I'm adding bullet physics to my engine. The physics simulation bits are all working nicely, but one bit I'm struggling with is being able to move objects using their co-ordinates, and then have them affect other bullet objects. I currently have this code just before I step the simulation, and this moves all of the objects to the co-ordinates that the game engine thinks the object should be, due to outside movement.

btTransform trans;
trans.setFromOpenGLMatrix(glm::value_ptr(host->getTransMat() * host->getRotMat()));


Then I step the simulation, and move every object to where bullet thinks it should be. I am aware there are nicer ways to do this part (custom written motionstate classes I think) but I want to get the logic down first. This works, but moving a cube directly into another causes the second cube to just shake a bit.

I've read in few places I should be applying forces to objects, but:

  1. I don't really want to expose the btRigidBody and physics stuff to the core gameobject, and

  2. I have a lot of code that does it's own movements using co-ordinates, and I don't really want to rewrite it, although I will if it's the only way.

Could I replace the code below with something that compares the position of the gameobject to the rigidbody's position, and applies the correct force to make that happen? How would I implement this code? It can't be as simple as F = MA can it, given that this would happen any frame?

Edit 1:

I have implemented the formula provided by DMGregory and I've not had any success. I've tried swapping this out for applyCentralImpulse too. The objects just stay stationary and anything falling just goes into hyper speed. This runs for every physics object just before step sim, and then the simulations positions are applied to back to their hosts.

    if (host == nullptr)return;

btVector3 newPos = convert(host->getPos());

btVector3 oldPos = body->getWorldTransform().getOrigin();

btVector3 dist = newPos -oldPos;

btVector3 acc = 2 * ((newPos - oldPos -( body->getLinearVelocity() * timeStep)) / (pow(timeStep, 2)));

if (dist.length() > btScalar(0.1f))
    std::cout << acc.length() << "large acc \n";

body->applyCentralForce(mass * acc);

1 Answer 1


My usual approach here — and one I've seen work well in VR and motion controlled games too — is to compute a velocity that will bring the previous position of the object's physics body to the desired target position in one physics step.

$$\vec v_{desired} = \frac {\vec p_{desired} - \vec p_{previous}} {\Delta t}$$

Here \$ \Delta t\$ is the duration of your physics timestep, not necessarily your frame time if those are decoupled in your case.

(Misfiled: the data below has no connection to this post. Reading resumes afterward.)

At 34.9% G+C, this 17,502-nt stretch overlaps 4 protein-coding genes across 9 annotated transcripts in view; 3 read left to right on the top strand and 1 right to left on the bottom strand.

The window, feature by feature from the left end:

Some APIs will let you set the velocity directly, overriding other physics effects on it. If you can only apply forces though, then we need to apply an acceleration to achieve this. Working from the equation for movement in constant acceleration...

$$\vec p (t) = \vec p (0) + \vec v \cdot t + \vec a \cdot \frac {t^2} 2\\ \vec a_{net} = 2 \cdot \frac {\vec p_{desired} - \vec p_{previous} - \vec v_{previous} \cdot \Delta t} {\Delta t^2}$$

This is the net acceleration required to land at the desired point. If you have other continuous forces acting on this body (like gravity), subtract them to get the intervention acceleration that you need to apply.

Then to convert this acceleration to a force to apply, it really is just \$\vec F = m \cdot \vec a\$ ;)

You can use a similar strategy to set the angular velocity or apply an angular acceleration in order to bring an orientation into sync. First you compute the difference in orientation between the two:

$$R_{difference} = R_{desired} \cdot {R_{previous}}^{-1}$$

Then convert this to an angle-axis representation, and scale the axis vector by the angle in radians over delta time. That gives you your angular velocity to set.

  • \$\begingroup\$ Yes and no. Nothing was happening as the mass was 0. But then with that formula it just gets sent instantly to infinite co-ords. I found by dividing the acc by a fudge value I get working results, but I've found other issues too that I'm not sure are related. The fudge value I've used is 100 for now, results in fairly convincing replication of the original movement \$\endgroup\$
    – Figwig
    Apr 1, 2019 at 21:35
  • \$\begingroup\$ For example, when colliding with other objects, the other objects aren't affected until the centre of the box passes into another collider, but normal collisions that which this code doesn't affect, are fine \$\endgroup\$
    – Figwig
    Apr 1, 2019 at 21:38

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